I reset my local master to a commit by this command:

git reset --hard e3f1e37

when I enter $ git status command, terminal says:

# On branch master
# Your branch is behind 'origin/master' by 7 commits, and can be fast-forwarded.

#   (use "git pull" to update your local branch)
nothing to commit, working directory clean

Since I want to reset origin/header as well, I checkout to origin/master:

$ git checkout origin/master
Note: checking out 'origin/master'.

You are in 'detached HEAD' state. You can look around, make experimental
changes and commit them, and you can discard any commits you make in this
state without impacting any branches by performing another checkout.

If you want to create a new branch to retain commits you create, you may
do so (now or later) by using -b with the checkout command again. Example:

  git checkout -b new_branch_name

HEAD is now at 2aef1de... master problem fixed for master. its okay now.

and reset the header by this command:

$ git reset --hard e3f1e37
HEAD is now at e3f1e37 development version code incremented for new build.

Then I tried to add commit to origin/header that I was not successful.

$ git commit -m "Reverting to the state of the project at e3f1e37"
# HEAD detached from origin/master
nothing to commit, working directory clean

Finally, I checkout to my local master.

$ git checkout master
Switched to branch 'master'
Your branch is behind 'origin/master' by 7 commits, and can be fast-forwarded.
  (use "git pull" to update your local branch)

Since, I reset the head of origin/master I expect local and origin should be in same direction but as you see, git is saying that my local/master is behind origin/master by 7 commits.

How can I fix this issue? The things that I'm looking for is Head of local/master and origin/master point to same commit. Following image shows what I did. Thanks.

enter image description here

up vote 413 down vote accepted

origin/xxx branches are always pointer to a remote. You cannot check them out as they're not pointer to your local repository (you only checkout the commit. That's why you won't see the name written in the command line interface branch marker, only the commit hash).

What you need to do to update the remote is to force push your local changes to master:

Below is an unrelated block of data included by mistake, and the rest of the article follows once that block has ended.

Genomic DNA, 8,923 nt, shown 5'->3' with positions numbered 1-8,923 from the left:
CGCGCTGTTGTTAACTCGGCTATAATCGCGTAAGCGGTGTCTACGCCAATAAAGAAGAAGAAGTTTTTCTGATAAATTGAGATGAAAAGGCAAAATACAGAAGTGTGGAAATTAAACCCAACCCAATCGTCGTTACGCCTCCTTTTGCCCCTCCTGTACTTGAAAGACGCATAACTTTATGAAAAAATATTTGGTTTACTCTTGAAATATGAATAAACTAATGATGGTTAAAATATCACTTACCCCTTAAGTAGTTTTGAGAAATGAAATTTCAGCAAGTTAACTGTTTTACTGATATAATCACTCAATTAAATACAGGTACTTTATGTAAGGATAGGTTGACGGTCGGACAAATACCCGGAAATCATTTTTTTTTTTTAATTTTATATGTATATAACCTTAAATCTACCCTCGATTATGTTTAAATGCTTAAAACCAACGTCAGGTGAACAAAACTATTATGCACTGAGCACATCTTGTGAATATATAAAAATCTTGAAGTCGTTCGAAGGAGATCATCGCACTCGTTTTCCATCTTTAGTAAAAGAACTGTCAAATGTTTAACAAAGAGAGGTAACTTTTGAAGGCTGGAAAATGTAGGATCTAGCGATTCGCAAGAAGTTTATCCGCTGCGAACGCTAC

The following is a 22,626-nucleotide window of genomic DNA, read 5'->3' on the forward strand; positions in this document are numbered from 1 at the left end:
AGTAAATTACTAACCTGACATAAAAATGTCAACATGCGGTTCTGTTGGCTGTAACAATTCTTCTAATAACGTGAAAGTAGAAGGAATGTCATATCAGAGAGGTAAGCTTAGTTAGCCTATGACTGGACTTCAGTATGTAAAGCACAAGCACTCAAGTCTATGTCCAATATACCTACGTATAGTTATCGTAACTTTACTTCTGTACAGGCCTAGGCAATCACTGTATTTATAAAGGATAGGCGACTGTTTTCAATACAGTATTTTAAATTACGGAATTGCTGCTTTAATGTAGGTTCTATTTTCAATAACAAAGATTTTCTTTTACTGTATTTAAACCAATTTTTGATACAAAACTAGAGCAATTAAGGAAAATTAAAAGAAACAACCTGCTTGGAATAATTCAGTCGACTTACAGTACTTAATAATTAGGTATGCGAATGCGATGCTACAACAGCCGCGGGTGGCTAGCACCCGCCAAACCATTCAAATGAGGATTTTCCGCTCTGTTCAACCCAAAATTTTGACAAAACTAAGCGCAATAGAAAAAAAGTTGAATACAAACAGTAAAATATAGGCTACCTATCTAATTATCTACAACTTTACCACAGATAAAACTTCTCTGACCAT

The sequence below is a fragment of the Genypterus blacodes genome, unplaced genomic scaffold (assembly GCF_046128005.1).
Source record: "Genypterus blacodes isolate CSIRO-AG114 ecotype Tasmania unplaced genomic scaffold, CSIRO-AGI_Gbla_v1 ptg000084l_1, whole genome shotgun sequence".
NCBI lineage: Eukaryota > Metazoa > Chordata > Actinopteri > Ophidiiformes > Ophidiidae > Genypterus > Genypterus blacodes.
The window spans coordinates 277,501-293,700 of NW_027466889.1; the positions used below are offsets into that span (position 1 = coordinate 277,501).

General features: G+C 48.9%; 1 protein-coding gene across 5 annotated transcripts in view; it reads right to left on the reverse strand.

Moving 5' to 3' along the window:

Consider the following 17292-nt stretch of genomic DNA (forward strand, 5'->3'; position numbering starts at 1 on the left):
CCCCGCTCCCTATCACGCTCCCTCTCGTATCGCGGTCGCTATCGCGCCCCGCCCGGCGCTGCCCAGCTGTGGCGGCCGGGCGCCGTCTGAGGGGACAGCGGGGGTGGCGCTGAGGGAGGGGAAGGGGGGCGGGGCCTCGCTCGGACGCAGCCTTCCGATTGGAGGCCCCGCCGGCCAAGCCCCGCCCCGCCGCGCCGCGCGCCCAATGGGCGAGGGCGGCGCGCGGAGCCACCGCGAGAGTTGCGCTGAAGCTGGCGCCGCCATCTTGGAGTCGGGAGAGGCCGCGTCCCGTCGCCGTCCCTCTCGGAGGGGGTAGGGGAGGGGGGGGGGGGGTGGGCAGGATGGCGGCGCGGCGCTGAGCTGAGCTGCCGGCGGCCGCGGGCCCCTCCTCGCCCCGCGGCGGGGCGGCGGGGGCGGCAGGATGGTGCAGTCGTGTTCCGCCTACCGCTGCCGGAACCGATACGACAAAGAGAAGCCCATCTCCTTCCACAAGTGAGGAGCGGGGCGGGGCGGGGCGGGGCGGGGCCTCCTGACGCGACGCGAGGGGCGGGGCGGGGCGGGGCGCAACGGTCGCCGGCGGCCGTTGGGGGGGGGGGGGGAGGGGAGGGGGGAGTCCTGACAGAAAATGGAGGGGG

git checkout master
git reset --hard e3f1e37
git push --force origin master
# Then to prove it (it won't print any diff)
git diff master..origin/master
  • 4
    Exactly, you did it thanks :) – Hesam Jul 16 '13 at 2:34
  • 6
    that does the requested operation, but keep in mind that it will make unhappy those people who already pulled the commits from master. – mnagel Jul 16 '13 at 6:13
  • I followed this steps and it rolled back. But the origin/HEAD is now pointing to a branch other than master. What can I do to fix this? – Daniil Shevelev Dec 20 '13 at 20:29
  • 1
    You shouldn't care about origin/HEAD, simply push the good ref to origin/ref – Simon Boudrias Dec 20 '13 at 20:53
  • Agreed, had to do this today after accidentally merging the wrong branches together then pushing to origin. It works well, but it could be very disruptive if other people have been checking out the affected branches from origin. Use with caution. – Nick W. May 9 '14 at 1:05

The solution found here helped us to update master to a previous commit that had already been pushed:

git checkout master
git reset --hard e3f1e37
git push --force origin e3f1e37:master

The key difference from the accepted answer is the commit hash "e3f1e37:" before master in the push command.

  • 1
    Doesn't work: remote: error: denying non-fast-forward refs/heads/master (you should pull first) – m0skit0 Jan 16 '15 at 10:37
  • @m0skit0 as the message say's you should pull first :) – intuitivepixel Mar 16 '15 at 19:50
  • The answer to this is at stackoverflow.com/a/10544328/1019307 - git config receive.denynonfastforwards false but actually I set that manually in my local git repository I have in /opt/git that I created to play with the ideas here. I'm not sure how or if can do this for bitbucket, github etc... And @intuitivepixel that is pointless as it reverse what you were trying to achieve with the hard reset. – HankCa Jul 18 '15 at 13:30
  • Hi @jkovacs, I don't want new changes in master to be removed. I just want to push that commit hash "e3f1e37" to origin master. Is it possible by skipping the 2nd command git reset --hard "e3f1e37"? – KarenAnne Aug 17 '15 at 3:34
  • Hi @jkovacs, I just confirmed that I can skip the 2nd step. :) – KarenAnne Aug 17 '15 at 3:45

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